Hi, Regina

          Check with Focus on the Family’s Christian Counselor Network ( http://www.focusonthefamily.com/get-help/counseling-services-and-referrals/ ) to identify professionally trained and qualified, licensed counsellors or psychologists (who are Christians) in your state. These are folks who would be on the same level as Leslie Vernick is. Ask a prospective counsellor if they are aware of The Emotionally Destructive Marriage, and are willing to work with it or similar material with you. If you live near a state boundary, check the list for the neighbouring region, too. Hope this is helpful!!! Blessings.

  21. lafbwad on January 30, 2020 at 11:57 am

    Just a quick ask here. Maybe the site designer could move the comment form to the top of all the comments or add a collapsing feature to the comments. I almost didn’t find the form. It’s a lot of scrolling once so many great comments are added. I scrolled back to the top and looked for a login to cause the form to appear etc. Not the I don’t want to read them all but… It’s a lot of scrolling just to leave a quick comment and I almost missed it.

    Anyway, I wanted to add by perpetuating our false hopes or idealized dreams, we offer our narcissistic companions material to continue to exploit us by, ideologies they can use to toy with us, to assure themselves they’re likely doing enough to keep us around rather than just walking faithfully before the Lord as they and we are called to do.

    Thanks for a great blog post.

    • Barbara on January 30, 2020 at 7:49 pm

      That was profound! We work our tails off to survive, overcompensating in multiple ways for what they don’t do, and they think we’re staying because they must be doing enough! That makes incredible sense of a nonsensical situation. Thank you for that deep insight into a narcissistic mind!

  22. Jim on February 28, 2020 at 12:09 pm

    What about us husbands who are willing to change and it’s not just words. That the 5cs are a big part of maintaining the change. It’s not easy?’c but I truly love my wife and I’m working on my change. Seeing a separate counselor, accepting full responsibility to the community for my behavior.
    I’ve been working on this for over a month. My sons can see the change. Without prompt my oldest stated to his counselor that he sees the change. He can see me trying.
    What prayer do I pray to God to help my wife see that I’m changing. It won’t be over night but there will be change. In front of this group I admit fault, blame and hold myself accountable to God for my past treatment of my wife. I did not love her, cherish her, and Stacy for her as I’m called to do by God. I see that she was trying to tell me for years. I was either too busy to listen or didn’t bother to listen. Either way I am accountable.
    How do I win my wife’s heart?

    • Refocus-Reclaim on February 28, 2020 at 2:02 pm

      Kudos to you for admitting your part and pursuing change. That is not an easy thing. It’s encouraging when others see the effects of the change we are trying to effect. However, from your wife’s viewpoint, it has only been a month. If you truly want to win her heart back (and that may not be a given depending on the situation), you need to keep working on you and be patient. Broken trust takes a long time to regain, and it is a very delicate thing. Pray for patience, for the strength to stick to your commitment to change yourself, and above all, pray that God’s will be done – in both your lives. You can only control you – not anyone else.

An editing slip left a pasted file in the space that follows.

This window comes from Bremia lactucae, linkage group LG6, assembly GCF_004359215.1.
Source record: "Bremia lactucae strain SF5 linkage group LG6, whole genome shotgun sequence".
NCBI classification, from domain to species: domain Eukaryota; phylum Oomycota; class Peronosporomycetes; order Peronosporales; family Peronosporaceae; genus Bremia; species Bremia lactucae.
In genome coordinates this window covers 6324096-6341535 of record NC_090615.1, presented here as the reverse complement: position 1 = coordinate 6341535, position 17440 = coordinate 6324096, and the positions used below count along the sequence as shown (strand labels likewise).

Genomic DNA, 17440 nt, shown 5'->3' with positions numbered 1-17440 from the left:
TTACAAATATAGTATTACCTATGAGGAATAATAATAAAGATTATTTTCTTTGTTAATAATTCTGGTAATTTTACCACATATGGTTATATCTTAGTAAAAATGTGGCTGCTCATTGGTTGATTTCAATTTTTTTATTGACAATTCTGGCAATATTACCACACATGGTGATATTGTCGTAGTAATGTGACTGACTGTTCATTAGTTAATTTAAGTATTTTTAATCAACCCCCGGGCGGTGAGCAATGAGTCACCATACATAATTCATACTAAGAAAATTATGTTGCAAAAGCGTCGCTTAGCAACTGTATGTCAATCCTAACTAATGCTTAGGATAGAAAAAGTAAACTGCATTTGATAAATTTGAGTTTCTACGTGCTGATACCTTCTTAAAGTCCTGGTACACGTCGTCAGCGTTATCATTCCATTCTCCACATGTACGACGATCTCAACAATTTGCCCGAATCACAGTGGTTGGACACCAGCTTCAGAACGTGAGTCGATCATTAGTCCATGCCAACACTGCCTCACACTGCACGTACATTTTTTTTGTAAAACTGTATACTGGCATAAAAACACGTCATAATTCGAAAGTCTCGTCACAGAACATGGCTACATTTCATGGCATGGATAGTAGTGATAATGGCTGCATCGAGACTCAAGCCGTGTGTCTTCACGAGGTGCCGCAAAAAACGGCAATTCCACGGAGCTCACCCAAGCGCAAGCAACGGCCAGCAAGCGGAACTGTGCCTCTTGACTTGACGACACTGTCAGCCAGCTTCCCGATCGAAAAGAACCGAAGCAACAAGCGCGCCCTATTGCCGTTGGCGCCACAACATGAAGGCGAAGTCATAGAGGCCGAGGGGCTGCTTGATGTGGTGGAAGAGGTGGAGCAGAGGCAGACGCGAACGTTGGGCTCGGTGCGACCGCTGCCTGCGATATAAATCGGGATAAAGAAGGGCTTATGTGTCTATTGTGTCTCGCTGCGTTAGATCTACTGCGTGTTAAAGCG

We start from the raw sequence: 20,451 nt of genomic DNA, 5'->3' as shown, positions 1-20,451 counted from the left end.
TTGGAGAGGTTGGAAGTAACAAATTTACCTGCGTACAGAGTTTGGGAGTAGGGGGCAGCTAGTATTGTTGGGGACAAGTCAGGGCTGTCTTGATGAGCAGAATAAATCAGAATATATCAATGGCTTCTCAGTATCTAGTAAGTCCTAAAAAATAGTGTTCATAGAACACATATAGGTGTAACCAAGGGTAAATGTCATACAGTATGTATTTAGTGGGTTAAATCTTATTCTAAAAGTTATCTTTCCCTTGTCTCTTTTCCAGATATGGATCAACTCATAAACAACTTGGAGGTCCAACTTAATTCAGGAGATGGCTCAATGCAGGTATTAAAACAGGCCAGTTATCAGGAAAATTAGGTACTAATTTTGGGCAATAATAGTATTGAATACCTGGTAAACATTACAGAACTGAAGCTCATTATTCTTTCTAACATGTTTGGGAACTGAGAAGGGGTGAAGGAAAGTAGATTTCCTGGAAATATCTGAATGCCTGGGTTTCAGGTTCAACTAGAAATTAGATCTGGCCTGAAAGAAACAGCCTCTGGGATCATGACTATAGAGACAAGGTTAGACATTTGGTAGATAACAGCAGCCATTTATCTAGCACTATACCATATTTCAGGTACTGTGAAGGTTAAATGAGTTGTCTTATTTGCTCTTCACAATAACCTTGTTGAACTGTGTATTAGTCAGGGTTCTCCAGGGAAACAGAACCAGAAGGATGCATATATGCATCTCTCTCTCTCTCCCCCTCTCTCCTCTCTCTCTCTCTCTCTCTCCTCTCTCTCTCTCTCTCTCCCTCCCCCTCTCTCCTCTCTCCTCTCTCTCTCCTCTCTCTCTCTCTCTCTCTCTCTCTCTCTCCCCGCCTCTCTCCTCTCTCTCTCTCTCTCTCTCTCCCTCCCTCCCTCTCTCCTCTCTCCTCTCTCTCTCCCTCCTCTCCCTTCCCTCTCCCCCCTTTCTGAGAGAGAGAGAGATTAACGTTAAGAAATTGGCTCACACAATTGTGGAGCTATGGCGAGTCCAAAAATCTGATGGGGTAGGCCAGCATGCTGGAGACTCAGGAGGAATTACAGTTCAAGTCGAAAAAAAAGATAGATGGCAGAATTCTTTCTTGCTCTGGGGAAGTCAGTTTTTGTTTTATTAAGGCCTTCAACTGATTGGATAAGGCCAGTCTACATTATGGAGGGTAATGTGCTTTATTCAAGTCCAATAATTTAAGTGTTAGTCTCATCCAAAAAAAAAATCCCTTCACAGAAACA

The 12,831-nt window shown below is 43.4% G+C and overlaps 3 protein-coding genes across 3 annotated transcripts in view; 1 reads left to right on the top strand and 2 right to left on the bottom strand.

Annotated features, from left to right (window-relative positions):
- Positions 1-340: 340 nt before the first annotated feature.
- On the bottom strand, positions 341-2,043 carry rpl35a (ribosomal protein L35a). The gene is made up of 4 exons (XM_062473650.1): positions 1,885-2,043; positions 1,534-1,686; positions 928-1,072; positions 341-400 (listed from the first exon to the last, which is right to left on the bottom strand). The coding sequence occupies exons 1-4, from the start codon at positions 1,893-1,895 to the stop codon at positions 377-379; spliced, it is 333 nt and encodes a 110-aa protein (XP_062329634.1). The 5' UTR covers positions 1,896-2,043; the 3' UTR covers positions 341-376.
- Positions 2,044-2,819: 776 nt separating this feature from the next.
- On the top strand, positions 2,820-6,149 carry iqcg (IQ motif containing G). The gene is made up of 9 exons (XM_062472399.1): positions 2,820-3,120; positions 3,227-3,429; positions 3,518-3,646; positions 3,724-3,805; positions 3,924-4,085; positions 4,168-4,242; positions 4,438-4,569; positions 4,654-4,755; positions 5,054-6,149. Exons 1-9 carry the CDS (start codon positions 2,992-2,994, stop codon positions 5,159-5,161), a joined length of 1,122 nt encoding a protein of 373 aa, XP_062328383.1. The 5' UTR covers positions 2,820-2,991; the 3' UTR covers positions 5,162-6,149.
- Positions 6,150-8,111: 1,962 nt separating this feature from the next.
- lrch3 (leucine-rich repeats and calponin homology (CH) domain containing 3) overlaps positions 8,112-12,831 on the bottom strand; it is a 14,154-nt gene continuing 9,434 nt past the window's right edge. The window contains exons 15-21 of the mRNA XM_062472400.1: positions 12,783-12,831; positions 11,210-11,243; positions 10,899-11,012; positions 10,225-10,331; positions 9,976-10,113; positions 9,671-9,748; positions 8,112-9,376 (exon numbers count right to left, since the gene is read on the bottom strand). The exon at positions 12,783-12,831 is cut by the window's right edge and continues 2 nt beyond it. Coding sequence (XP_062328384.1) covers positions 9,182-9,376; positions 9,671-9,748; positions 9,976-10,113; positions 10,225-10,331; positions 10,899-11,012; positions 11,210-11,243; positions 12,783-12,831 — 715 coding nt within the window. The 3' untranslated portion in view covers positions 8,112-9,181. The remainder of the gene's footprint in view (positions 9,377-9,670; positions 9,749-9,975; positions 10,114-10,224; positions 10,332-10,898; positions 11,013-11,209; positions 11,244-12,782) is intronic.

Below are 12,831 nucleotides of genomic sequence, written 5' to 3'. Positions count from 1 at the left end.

• Jim on February 29, 2020 at 10:07 am

        Thank you. I know it will take time. Patience has not been a strong suit. Thank you for the encouragement. I live my wife. I know her heart won’t change over night. There’s so much hurt, anger and disappointment in her heart that it’s hardened. I only pray that God is working on her heart at the same time he is working on me. No manipulation, just a sense of calming and peace. That’s where it will begin. I know I’m broken, and only God will heal me. And in time I hope he heals the marriage as well.

  23. Sheena on March 14, 2020 at 9:42 am

    I’ve been married for 10 excruciating years. We have tried marriage programs, marriage counseling for a year and a half, psychiatry for three years. Not to mention we’ve both had EMDR Therapy, but he says he feels like he had no control so he stopped and I kept going. I will admit I have over functioned and lashed out in anger and resentment. I confessed and repented of this. I’ve done individual counseling for 3 years and my counselor said I’ve responded well and made the changes. He’s been in and out of counseling for 5 years. He stops going when things are going “good” despite me stating otherwise. Although, I don’t have any proof that he’s still doing pornography, dating sites, and engaging in sexually explicit behavior on social media the lying, compromising sites, dismissing my emotions, sexual objectification of my body, and blaming still occurs frequently. I’m deeply troubled. There have been some changes like he finally started paying bills and tickets he gets. He has maintained employment for nearly 3 years which is twice as long as the 12-13 jobs he’s had in our marriage. I keep going because we have three small children and I don’t want them ruined by divorce. The separation was excruciating for them. But I just can’t live like this for another 10 days let alone another 10 years. The violent dreams are returning, I get physically ill just being in his presence. I just wish it was easier to cut ties.